Venezia - canals, Moorish architecture, seafood, a Byzantian cathedral, mind-blowing maritime history, Rennaisance art, the Biennale, Murano glass, Carnival... the list is endless and so are the calli.
Venice is a romanticist's dream, even the train station exit is a visual masterpiece. Having visited Venice for decades, long before Google maps and smartphones, we may have once bought a tourist map on the station steps but alas, never opened it.
Truly the best, and only, way to discover Venice is to lose yourself.
An intricate labyrinth makes up Venice's lanes known as calli. Some are dead-ends and you find yourself suddenly stepping into a lagoon; others may lead to mysterious Vaporetto stops and others are signposted to Piazza San Marco or back to the Ferrovia (the train station, meaning Iron-way), try to avoid these. The best calli you'll ever find are the unmarked ones, the ones locals tread when they are going somewhere. Lose yourself in these and you'll find restaurants tucked into corners and discreet, shady piazzas where children kick a ball and drink from a central potabile water fountain, where there is calm and familiarity, a homeliness that is Venice.
True, the magnificent masterpieces and historic miracles of this dazzling, one-of-a-kind city are a sight to behold, but if you want to experience Venetian life, find the quiet in the narrow lanes, they will lead you to surprising places no map or phone ever could. Amble, ponder and admire... Venice is, after all, a city of Venetians.
- See your sights, then dedicate time to wander.
- We love to explore the area around Strada Nova in the early evening for aperitivo time, branch off into the side calli for quaint, tucked-away osterie. Another lazy canal-side which locals drift to for an aperitivo, is Rio della Misericordia. It gets busy around sunset with a great vibe and quite a collection of osterie and bacari, don't worry about space, simply grab your spritz and cicheti and sit on the canal steps watching the boats go by, just like a true Venetian.
- The city is full of little establishments like bacari - you'll stumble upon these by following the sounds of laughter and clinking glasses where you'll find an array of cicheti - Venice's seasonal appetisers/snacks. Intended to accompany your aperitivo, they are a happy mix of local foods made on-site and fresh every day with a great selection of meat and veggie options. Try the polpette - meatballs and non-meat options like aubergine or tuna; try the baccalà - creamy salted cod, the sardine in saor - sardines in onions and vinegar, the crostini and the mozzarella in carrozza - a deep-fried mozzarella and anchovy sandwich.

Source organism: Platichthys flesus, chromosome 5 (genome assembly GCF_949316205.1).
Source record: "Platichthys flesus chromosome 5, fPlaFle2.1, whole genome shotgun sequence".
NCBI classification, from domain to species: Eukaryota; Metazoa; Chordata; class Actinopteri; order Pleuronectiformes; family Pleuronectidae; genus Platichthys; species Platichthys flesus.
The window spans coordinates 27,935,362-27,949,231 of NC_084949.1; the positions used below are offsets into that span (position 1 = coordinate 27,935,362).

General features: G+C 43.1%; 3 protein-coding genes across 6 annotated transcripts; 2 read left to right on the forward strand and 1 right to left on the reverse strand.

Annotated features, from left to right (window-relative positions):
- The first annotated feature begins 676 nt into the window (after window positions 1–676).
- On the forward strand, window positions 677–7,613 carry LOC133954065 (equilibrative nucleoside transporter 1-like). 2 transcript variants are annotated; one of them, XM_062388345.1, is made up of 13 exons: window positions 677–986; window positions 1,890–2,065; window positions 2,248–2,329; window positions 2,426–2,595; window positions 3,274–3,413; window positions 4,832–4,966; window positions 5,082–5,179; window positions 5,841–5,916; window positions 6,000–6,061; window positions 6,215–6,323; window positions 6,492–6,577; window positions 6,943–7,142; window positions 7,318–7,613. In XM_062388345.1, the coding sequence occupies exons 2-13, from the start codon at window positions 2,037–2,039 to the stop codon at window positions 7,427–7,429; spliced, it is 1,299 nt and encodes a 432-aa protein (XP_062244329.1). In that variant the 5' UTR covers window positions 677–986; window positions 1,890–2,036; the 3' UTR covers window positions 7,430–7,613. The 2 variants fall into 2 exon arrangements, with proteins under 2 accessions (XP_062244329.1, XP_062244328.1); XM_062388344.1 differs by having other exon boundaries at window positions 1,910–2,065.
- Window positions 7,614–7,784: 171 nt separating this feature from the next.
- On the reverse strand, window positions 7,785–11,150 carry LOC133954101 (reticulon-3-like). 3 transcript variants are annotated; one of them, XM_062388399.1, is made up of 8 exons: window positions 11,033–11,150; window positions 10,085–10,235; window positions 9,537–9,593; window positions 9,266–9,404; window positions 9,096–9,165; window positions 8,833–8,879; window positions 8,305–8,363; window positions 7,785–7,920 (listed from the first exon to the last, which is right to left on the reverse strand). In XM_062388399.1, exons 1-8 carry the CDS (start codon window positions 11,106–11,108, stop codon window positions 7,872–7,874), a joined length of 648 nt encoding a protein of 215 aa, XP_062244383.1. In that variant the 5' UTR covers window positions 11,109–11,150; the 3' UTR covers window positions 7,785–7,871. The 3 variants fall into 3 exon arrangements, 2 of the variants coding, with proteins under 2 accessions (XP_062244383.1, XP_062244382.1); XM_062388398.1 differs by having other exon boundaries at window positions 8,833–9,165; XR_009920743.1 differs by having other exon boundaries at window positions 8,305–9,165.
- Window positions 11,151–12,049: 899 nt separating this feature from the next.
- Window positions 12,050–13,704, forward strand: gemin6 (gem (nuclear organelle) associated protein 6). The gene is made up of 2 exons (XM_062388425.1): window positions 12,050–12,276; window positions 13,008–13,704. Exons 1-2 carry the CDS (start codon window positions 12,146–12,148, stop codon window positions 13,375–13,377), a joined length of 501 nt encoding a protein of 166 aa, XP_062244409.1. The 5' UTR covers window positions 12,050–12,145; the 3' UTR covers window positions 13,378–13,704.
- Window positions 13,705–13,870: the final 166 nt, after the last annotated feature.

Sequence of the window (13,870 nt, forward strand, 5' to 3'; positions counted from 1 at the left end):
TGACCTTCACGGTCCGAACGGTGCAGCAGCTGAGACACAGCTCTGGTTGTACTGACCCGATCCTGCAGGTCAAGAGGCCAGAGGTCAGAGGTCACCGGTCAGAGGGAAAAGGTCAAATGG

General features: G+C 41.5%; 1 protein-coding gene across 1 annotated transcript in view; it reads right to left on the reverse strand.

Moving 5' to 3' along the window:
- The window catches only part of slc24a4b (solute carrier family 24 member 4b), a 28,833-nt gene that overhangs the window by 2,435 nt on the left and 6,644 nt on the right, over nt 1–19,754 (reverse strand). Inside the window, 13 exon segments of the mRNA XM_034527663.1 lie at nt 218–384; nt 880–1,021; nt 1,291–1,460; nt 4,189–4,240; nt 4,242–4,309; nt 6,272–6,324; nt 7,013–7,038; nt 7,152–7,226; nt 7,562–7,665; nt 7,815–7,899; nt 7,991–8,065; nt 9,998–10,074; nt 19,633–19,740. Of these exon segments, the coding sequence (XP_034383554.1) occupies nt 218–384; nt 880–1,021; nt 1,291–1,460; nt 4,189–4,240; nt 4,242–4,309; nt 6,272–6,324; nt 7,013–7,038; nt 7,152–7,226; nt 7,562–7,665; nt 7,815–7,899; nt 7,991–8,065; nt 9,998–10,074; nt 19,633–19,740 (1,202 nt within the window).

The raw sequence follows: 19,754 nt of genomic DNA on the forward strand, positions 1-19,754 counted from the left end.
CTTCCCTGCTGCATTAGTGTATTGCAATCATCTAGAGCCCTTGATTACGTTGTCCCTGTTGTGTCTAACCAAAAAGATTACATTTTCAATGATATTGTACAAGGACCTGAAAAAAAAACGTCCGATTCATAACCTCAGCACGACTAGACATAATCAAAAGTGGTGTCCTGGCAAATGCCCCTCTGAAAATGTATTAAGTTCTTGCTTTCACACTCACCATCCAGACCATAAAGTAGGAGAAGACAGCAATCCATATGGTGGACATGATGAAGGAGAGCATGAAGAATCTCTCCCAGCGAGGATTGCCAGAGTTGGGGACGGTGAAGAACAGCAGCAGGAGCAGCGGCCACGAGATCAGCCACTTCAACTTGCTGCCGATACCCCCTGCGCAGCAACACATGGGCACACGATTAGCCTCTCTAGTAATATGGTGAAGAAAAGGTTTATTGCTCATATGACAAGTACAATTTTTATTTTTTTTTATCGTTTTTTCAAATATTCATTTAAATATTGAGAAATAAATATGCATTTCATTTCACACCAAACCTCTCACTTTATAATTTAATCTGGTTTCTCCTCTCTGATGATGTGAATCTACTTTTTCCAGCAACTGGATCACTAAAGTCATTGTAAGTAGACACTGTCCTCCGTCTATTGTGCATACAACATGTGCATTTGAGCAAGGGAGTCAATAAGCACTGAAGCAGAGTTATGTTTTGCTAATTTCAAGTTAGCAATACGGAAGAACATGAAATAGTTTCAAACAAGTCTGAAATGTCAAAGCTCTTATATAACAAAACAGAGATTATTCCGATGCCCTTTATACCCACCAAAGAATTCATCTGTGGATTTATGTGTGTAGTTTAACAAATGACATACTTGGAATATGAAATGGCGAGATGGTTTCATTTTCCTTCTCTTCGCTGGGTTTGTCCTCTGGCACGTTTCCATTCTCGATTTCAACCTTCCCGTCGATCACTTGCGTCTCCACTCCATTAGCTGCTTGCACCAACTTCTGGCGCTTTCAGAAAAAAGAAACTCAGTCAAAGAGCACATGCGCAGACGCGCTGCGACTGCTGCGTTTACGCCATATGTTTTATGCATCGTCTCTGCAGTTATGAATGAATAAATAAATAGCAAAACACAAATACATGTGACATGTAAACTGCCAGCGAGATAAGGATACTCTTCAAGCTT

- All Venetian bars will serve tumblers of house wine (red or white) at any time of the day, this is known as an ombra. Ombra is local dialect for 'shadow' derived, according to a version of the romanticised story, during the Republic of Venezia when small glasses of wine were sold from a table on Piazza San Marco, set up in the shadow of the Campanile to keep cool. The table was duly moved across the piazza, following the shade throughout the day, thus the little glass of 'shadow' wine was born.
- The Mercato di Rialto is open Monday to Saturday 7.30 - 13.30 for fruits and vegetables and Tuesday to Saturday 7.30 - 12 for seafood and fish. This is where Venetians buy their daily seafood so get there early. From here you can cross the Grand Canal on a Gondola Parada for €2. There's no gliding singsong and story-telling, however, it's a marvelous way to ride a gondola for next to nothing.
- La Barca di San Barbara found at Ponte dei Pugni every day except Sunday, is a floating market selling fresh vegetables and fruit from a little family-run shop nearby. A photographer's paradise, a beautiful family tradition and really worth a visit.
- Wait until dusk when the rose-hued lamps along Grand Canal switch on and the calli quieten, it's pure magic.
- Order wine by the litre, un mezzo (half) litre at a time. "Mezzo litro di rosso/bianco per favore," if you hate it, you'll have lost out on maybe €5 but earned the respect of your host. Most Venetians speak English but all Italians appreciate the efforts of anyone attempting their beautiful language, they take it as a personal compliment. There's no rush to finish your sentence so go for it, dig out your best Italian and make a local happy.
- Dodge the tourist menus - yes, we're tourists and Venice thrives on tourism, but remember you're in foodie heaven, especially seafoodie, so as tempting as a menu in English with classic Italian dishes of carbonara and spaghetti bolognese may be, find authenticity in local Venetian foods. We'll give you a hand in our blog post - 'What to order in Venice'.